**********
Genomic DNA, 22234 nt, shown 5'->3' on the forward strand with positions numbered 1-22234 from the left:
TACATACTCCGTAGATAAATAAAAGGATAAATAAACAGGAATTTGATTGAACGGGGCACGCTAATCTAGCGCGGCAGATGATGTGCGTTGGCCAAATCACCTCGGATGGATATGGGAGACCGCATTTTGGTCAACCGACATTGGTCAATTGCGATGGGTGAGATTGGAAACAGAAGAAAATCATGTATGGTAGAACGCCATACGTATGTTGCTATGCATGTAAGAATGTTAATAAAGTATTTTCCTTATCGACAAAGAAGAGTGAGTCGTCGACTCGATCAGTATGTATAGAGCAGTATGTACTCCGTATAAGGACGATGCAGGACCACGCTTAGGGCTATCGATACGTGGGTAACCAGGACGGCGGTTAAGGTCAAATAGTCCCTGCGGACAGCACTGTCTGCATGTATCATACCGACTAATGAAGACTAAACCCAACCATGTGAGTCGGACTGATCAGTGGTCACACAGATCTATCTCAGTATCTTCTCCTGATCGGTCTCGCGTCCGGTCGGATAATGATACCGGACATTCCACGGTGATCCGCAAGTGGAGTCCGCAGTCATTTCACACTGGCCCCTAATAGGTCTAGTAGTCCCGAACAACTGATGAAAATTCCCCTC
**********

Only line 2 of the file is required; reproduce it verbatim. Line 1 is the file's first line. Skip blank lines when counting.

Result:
TACATACTCCGTAGATAAATAAAAGGATAAATAAACAGGAATTTGATTGAACGGGGCACGCTAATCTAGCGCGGCAGATGATGTGCGTTGGCCAAATCACCTCGGATGGATATGGGAGACCGCATTTTGGTCAACCGACATTGGTCAATTGCGATGGGTGAGATTGGAAACAGAAGAAAATCATGTATGGTAGAACGCCATACGTATGTTGCTATGCATGTAAGAATGTTAATAAAGTATTTTCCTTATCGACAAAGAAGAGTGAGTCGTCGACTCGATCAGTATGTATAGAGCAGTATGTACTCCGTATAAGGACGATGCAGGACCACGCTTAGGGCTATCGATACGTGGGTAACCAGGACGGCGGTTAAGGTCAAATAGTCCCTGCGGACAGCACTGTCTGCATGTATCATACCGACTAATGAAGACTAAACCCAACCATGTGAGTCGGACTGATCAGTGGTCACACAGATCTATCTCAGTATCTTCTCCTGATCGGTCTCGCGTCCGGTCGGATAATGATACCGGACATTCCACGGTGATCCGCAAGTGGAGTCCGCAGTCATTTCACACTGGCCCCTAATAGGTCTAGTAGTCCCGAACAACTGATGAAAATTCCCCTC